Werner Herzog dispenses 24 pieces of filmmaking advice that implicitly seem to double as life advice:
- Always take the initiative.
- There is nothing wrong with spending a night in jail if it means getting the shot you need.
- Send out all your dogs and one might return with prey.
- Never wallow in your troubles; despair must be kept private and brief.
- Learn to live with your mistakes.
- Expand your knowledge and understanding of music and literature, old and modern.
- That roll of unexposed celluloid you have in your hand might be the last in existence, so do something impressive with it.
- There is never an excuse not to finish a film.
- Carry bolt cutters everywhere.
- Thwart institutional cowardice.
- Ask for forgiveness, not permission.
- Take your fate into your own hands.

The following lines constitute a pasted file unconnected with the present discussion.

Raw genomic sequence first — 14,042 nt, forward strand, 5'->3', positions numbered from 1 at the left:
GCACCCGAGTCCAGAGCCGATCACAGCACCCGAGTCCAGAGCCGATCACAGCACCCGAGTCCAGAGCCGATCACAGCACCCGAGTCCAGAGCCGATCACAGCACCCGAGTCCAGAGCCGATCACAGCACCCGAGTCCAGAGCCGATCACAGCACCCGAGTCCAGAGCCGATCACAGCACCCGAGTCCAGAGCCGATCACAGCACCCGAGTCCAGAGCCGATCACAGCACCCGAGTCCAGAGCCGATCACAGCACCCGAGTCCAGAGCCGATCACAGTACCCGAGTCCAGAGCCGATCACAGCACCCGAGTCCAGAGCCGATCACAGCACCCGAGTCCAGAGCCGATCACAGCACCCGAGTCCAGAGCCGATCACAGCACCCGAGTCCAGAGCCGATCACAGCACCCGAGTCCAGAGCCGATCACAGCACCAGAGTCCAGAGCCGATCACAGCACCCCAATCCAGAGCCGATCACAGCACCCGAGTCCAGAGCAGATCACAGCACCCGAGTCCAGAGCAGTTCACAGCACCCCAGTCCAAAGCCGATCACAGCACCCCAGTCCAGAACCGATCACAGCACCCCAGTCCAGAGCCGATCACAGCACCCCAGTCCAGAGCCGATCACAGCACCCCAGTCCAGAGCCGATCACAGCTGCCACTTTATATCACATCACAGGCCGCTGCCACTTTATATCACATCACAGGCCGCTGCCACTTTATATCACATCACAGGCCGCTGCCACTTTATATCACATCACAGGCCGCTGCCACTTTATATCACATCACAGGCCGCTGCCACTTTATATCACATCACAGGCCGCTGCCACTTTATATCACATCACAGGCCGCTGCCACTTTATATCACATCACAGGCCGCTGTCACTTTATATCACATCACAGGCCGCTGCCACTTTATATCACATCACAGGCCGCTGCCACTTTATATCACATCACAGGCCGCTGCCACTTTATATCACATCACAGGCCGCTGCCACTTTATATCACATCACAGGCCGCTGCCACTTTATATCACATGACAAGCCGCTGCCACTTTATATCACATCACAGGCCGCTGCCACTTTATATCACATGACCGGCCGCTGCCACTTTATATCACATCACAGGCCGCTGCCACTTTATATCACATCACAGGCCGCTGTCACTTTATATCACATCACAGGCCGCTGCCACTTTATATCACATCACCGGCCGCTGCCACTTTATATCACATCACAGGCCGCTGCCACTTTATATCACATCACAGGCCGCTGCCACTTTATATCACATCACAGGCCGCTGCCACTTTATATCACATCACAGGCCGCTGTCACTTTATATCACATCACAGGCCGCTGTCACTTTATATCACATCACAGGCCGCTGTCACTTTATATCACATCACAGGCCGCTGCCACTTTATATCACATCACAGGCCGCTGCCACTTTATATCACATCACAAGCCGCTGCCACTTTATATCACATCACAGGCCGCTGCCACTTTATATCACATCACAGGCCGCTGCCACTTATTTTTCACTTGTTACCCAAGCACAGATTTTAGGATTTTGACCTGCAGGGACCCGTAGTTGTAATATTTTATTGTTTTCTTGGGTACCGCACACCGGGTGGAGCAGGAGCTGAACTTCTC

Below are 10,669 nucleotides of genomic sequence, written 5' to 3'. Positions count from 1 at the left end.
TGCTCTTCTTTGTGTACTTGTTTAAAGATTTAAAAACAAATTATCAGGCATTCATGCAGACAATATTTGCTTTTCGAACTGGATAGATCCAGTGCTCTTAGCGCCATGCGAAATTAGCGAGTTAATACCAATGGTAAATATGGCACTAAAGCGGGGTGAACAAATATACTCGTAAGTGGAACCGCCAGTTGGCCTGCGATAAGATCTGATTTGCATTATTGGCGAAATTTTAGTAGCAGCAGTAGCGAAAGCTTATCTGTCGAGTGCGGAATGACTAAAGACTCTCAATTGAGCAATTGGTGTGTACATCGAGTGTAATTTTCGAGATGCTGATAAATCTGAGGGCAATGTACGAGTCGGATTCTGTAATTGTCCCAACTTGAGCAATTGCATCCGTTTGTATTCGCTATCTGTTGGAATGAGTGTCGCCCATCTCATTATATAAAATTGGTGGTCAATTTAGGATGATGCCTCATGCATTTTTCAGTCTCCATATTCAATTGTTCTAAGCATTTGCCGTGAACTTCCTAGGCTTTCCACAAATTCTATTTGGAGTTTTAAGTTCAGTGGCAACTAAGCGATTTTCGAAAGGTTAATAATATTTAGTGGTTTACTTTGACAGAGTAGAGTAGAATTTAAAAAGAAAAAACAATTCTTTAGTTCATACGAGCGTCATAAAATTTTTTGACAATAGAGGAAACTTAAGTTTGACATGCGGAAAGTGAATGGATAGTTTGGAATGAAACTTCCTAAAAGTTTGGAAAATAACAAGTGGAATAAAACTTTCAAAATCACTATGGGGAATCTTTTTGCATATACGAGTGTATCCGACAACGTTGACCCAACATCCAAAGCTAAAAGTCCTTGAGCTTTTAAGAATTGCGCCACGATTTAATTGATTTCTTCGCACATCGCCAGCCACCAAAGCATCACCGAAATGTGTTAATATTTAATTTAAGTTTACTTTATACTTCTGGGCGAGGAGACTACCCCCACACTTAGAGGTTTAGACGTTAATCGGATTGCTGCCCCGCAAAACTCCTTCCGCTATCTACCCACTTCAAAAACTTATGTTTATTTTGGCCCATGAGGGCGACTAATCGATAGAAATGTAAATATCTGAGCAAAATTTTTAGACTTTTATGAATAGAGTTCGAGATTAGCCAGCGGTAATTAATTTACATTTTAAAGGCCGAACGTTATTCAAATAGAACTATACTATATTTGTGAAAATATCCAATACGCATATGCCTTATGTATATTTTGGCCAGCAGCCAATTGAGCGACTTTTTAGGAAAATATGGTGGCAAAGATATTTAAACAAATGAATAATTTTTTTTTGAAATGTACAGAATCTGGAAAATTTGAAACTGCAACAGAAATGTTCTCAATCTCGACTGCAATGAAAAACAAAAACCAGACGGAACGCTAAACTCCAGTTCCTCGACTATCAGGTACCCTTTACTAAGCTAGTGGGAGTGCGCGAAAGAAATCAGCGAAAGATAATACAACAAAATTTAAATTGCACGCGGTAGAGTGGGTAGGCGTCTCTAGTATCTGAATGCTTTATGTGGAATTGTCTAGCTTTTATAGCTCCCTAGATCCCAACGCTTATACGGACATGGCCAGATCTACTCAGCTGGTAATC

- Learn to read the inner essence of a landscape.
- Ignite the fire within and explore unknown territory.
- Walk straight ahead, never detour.
- Maneuver and mislead, but always deliver.
- Don’t be fearful of rejection.
- Develop your own voice.
- Day one is the point of no return.
- A badge of honor is to fail a film theory class.
- Chance is the lifeblood of cinema.
- Guerrilla tactics are best.
- Take revenge if need be.
- Get used to the bear behind you.
Herzog, who was raised in poverty and survived a WWII bombing as a child, is a self-taught filmmaker. At one point, he noted that academic film school is the “…death of cinema.” He says that one doesn’t need to be schooled as to what the antagonist should do on page 6 and what the protagonist needs to do on page 14, and so forth. What Herzog is getting at is that film school can destroy the creative process of the aspiring filmmaker by instilling “shoulds” and “should nots.” Instead, he states that if you hold the story in your head, grab a camera and start filming. This suggests a learn by doing approach.
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